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Research Report

Financing household tree plantations in Vietnam: Current programmes and future options

Thomas Sikor
Copyright Date: Jan. 1, 2011
Pages: 40
OPEN ACCESS
https://www.jstor.org/stable/resrep02304
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Table of Contents

  1. (pp. 1-2)

    Access to external finance critically influences households’ ability to establish and manage commercial tree plantations. This general observation is based on commercial tree plantations operated by smallholders around the world, but it holds particularly true for farm households in Vietnam. In general, many smallholders require external finance when they plant trees, purchase inputs or hire labour for the management of tree plantations. Smallholders also depend on access to external finance if they seek to expand their existing tree plantations by purchasing additional land. The required external finance may originate from various sources, including loans from commercial banks or other lenders,...

  2. (pp. 3-5)

    This section briefly reviews the data used in this report and introduces the 4 study sites.

    The report draws on the results of a simple random survey of households conducted in 4 villages in 2008 (no purposive stratification involved). The questionnaire covered households’ general livelihood situation, including assets, outstanding loans, activities (on-farm, off-farm and non-farm) and livelihood outcomes. It also sought information about households’ tree plantations, including plot histories, management practices and financing. In the 3 larger villages, the survey covered random samples of 20% of all households. In the smallest village (Village 5), the sample included 25% of all...

  3. (pp. 6-10)

    This section reviews the finance requirements for tree plantations and juxtaposes them with household financing practices. It distinguishes 3 production models, which differ in their finance requirements, and identifies 3 types of households according to their financing practices. The use of these typologies is not intended to suggest that actual plantations and households fit the categories neatly. Their sole purpose is to highlight the wide range of production models and financing practices related to household tree plantations in Vietnam; they should therefore be understood as ‘ideal types’.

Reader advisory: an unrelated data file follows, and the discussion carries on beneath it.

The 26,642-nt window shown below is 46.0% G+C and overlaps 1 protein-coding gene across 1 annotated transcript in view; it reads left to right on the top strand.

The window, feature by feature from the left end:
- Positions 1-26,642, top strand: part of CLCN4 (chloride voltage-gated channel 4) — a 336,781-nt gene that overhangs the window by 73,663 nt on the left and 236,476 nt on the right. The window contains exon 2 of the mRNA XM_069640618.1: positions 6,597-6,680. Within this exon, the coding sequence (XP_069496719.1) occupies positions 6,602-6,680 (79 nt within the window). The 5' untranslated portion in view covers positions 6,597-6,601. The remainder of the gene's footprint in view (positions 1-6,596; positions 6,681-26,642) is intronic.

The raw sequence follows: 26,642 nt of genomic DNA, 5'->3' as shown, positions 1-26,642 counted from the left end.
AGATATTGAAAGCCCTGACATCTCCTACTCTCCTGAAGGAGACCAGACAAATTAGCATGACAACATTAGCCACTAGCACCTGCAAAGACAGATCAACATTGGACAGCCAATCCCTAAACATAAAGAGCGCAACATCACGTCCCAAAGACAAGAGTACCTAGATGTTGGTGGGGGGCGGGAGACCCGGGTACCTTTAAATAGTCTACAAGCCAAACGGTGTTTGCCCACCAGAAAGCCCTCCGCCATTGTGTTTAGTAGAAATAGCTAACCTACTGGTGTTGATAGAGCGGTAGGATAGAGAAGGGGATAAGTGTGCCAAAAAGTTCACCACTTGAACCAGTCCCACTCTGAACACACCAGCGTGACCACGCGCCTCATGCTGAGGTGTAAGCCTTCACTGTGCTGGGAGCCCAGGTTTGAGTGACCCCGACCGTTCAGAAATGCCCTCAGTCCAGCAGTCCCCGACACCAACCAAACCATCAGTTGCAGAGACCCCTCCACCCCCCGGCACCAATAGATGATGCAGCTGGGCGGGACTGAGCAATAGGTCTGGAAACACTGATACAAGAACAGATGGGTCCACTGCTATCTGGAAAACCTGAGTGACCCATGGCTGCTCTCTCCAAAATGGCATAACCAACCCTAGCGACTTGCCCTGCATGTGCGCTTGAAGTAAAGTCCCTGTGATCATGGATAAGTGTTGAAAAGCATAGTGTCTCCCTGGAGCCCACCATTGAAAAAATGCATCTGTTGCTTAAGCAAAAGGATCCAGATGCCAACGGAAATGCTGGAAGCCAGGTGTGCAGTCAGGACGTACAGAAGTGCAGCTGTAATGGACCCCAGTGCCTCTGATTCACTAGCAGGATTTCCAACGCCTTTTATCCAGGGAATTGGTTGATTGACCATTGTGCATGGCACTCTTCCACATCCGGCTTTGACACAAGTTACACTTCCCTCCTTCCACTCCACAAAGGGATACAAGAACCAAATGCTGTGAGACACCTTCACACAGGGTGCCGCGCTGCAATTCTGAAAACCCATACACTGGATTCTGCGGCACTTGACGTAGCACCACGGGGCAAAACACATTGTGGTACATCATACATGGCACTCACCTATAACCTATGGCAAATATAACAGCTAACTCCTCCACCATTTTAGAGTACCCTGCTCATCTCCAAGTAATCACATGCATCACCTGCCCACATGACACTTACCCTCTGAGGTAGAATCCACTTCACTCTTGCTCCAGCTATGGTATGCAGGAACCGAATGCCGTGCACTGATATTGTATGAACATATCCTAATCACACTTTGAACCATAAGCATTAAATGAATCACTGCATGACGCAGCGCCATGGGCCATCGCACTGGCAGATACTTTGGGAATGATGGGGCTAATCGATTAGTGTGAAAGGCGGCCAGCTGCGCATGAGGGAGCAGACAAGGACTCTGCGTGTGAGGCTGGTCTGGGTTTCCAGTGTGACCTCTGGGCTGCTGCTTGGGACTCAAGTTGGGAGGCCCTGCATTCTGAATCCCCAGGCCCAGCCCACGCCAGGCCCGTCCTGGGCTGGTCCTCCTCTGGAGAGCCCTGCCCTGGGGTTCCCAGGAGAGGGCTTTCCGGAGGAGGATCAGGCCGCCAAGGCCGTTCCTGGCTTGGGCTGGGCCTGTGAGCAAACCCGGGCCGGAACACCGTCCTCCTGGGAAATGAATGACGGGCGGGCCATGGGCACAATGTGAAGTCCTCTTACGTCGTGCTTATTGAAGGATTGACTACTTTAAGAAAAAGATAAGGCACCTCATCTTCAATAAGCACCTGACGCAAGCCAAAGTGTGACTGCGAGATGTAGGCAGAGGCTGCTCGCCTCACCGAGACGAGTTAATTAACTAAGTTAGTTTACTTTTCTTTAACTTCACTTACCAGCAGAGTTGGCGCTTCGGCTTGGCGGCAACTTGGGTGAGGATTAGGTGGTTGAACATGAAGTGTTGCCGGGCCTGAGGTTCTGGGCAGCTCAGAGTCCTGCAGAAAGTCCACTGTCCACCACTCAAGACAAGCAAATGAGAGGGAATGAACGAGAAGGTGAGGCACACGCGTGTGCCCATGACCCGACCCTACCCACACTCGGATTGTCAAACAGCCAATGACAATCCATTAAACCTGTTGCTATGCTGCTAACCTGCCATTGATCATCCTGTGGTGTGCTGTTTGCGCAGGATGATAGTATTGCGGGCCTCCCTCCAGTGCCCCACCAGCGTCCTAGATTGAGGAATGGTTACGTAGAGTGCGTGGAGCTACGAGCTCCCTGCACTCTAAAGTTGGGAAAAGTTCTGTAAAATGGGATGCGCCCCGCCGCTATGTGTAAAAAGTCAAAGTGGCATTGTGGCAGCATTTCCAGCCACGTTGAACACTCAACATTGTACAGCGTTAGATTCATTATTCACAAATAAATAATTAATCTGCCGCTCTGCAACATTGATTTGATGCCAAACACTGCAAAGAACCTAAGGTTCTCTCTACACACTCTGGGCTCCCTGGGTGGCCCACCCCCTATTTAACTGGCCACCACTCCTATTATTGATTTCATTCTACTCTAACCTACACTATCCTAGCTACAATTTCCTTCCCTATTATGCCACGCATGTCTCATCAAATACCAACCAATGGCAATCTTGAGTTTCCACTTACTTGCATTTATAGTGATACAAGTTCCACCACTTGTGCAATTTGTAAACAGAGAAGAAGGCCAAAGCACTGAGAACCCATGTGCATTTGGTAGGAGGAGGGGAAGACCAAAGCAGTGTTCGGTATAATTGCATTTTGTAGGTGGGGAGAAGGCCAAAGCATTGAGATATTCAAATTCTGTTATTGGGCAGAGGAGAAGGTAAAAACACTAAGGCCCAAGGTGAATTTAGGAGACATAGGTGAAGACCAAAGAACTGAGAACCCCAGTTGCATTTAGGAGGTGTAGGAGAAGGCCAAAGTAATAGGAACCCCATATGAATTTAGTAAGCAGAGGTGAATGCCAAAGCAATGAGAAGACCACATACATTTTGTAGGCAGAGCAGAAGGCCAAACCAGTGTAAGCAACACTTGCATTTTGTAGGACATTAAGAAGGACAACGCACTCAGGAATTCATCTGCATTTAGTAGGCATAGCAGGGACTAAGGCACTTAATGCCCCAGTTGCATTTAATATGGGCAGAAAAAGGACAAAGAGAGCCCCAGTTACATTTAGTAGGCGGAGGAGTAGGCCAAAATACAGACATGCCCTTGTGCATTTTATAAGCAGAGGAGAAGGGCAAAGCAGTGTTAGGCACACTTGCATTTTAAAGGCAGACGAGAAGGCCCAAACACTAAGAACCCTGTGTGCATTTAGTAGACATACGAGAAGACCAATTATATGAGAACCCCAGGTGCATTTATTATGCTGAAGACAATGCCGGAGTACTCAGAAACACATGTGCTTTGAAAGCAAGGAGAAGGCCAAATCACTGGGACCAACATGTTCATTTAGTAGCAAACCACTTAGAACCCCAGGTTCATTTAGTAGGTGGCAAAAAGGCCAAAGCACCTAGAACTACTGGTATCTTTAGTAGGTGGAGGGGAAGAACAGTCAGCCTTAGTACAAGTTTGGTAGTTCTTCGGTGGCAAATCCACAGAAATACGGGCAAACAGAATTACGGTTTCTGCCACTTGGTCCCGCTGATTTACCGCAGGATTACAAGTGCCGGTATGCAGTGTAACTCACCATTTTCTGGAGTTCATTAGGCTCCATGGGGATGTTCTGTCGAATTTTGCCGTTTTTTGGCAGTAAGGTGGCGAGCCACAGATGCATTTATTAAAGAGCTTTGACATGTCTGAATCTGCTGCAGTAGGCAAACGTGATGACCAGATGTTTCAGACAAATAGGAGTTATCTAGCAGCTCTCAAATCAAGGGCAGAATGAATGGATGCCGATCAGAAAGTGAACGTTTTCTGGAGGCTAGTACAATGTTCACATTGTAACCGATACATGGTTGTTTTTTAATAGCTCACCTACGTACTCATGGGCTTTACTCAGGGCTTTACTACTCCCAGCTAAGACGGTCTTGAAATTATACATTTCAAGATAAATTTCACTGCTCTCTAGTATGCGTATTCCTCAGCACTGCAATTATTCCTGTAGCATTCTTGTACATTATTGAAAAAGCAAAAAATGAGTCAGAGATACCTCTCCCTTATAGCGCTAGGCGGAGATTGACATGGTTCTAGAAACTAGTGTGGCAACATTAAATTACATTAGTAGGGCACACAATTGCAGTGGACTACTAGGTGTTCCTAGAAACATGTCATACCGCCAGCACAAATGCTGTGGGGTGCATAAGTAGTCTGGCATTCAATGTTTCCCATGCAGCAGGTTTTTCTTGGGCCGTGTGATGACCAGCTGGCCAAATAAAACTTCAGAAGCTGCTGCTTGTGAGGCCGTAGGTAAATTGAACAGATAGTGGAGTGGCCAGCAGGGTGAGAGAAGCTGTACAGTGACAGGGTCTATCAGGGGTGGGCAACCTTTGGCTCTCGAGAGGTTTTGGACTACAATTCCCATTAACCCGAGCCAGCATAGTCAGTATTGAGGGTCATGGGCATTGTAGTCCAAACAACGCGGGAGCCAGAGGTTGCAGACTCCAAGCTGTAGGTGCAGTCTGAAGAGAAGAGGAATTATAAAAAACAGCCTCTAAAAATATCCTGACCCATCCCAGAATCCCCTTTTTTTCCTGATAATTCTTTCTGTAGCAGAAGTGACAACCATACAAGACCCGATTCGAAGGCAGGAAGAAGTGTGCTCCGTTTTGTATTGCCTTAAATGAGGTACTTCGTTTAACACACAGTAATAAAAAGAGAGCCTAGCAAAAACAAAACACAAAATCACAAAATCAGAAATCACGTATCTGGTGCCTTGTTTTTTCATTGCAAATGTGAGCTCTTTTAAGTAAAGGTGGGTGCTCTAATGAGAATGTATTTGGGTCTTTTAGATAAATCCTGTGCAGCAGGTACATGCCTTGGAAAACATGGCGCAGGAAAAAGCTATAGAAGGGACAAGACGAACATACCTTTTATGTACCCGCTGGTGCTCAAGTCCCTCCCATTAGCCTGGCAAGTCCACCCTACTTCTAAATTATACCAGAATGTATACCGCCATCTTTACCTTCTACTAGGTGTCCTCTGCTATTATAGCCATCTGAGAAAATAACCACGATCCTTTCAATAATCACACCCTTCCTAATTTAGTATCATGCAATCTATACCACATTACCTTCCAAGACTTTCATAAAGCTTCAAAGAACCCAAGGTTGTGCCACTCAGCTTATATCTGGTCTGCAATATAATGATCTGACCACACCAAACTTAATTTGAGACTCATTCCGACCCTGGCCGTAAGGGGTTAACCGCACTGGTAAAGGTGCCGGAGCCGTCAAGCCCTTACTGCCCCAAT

The households in the study villages manage tree plantations on short and medium...

  4. (pp. 11-15)

    This section turns to the programmes offering access to external finance. It reviews 5 programmes:

    the Vietnamese government’s ‘661 Programme’;

    the World Bank-funded Forest Sector Development Project (FSDP);

    the Project on Forest Rehabilitation and Sustainable Forest Management (PFRSFM) in Quang Nam, Quang Ngai, Binh Dinh and Phu Yen provinces funded by Kreditanstalt für Wiederaufbau (KfW);

    the Bank for Social Policies (BSP); and

    the Vietnam Bank for Agriculture and Rural Development (Agribank).

    The section briefly summarises each programme’s background and conditions under which it offers access to finance to households.

    The ‘661 Programme’ (also called the ‘5-Million-Hectare-Reforestation Programme’) is the single...

  5. (pp. 16-22)

    This section offers a comparative analysis of the 5 finance mechanisms. The aim here is not to develop an overall evaluation of each programme, but to assess each mechanism against 7 criteria: availability of finance; household access; cost to households; risk to households; leakage of finance to other productive activities; sustainability of financing; and match with finance requirements (see Box 1).

    The programmes vary significantly in their availability. The 661 Programme supports households planting trees nationwide, even though most programme funds go to state agencies and forestry companies. As a result, the programme funds support a relatively small plantation area...

  6. (pp. 23-26)

    This section summarises the assessment of the 5 finance mechanisms covered in this report. It points out critical trade-offs in the design of finance mechanisms for supporting commercial household tree plantations and demonstrates that no single mechanism can match the financing practices of all household types. It concludes with recommendations for a loan-based approach and 3 mechanisms for providing the finance required by different households establishing commercial tree plantations in Vietnam.

    Efforts to design finance mechanisms for household tree plantations encounter 3 critical trade-offs. Perhaps the most important trade-off is between financial sustainability and the goal of providing accessible, affordable...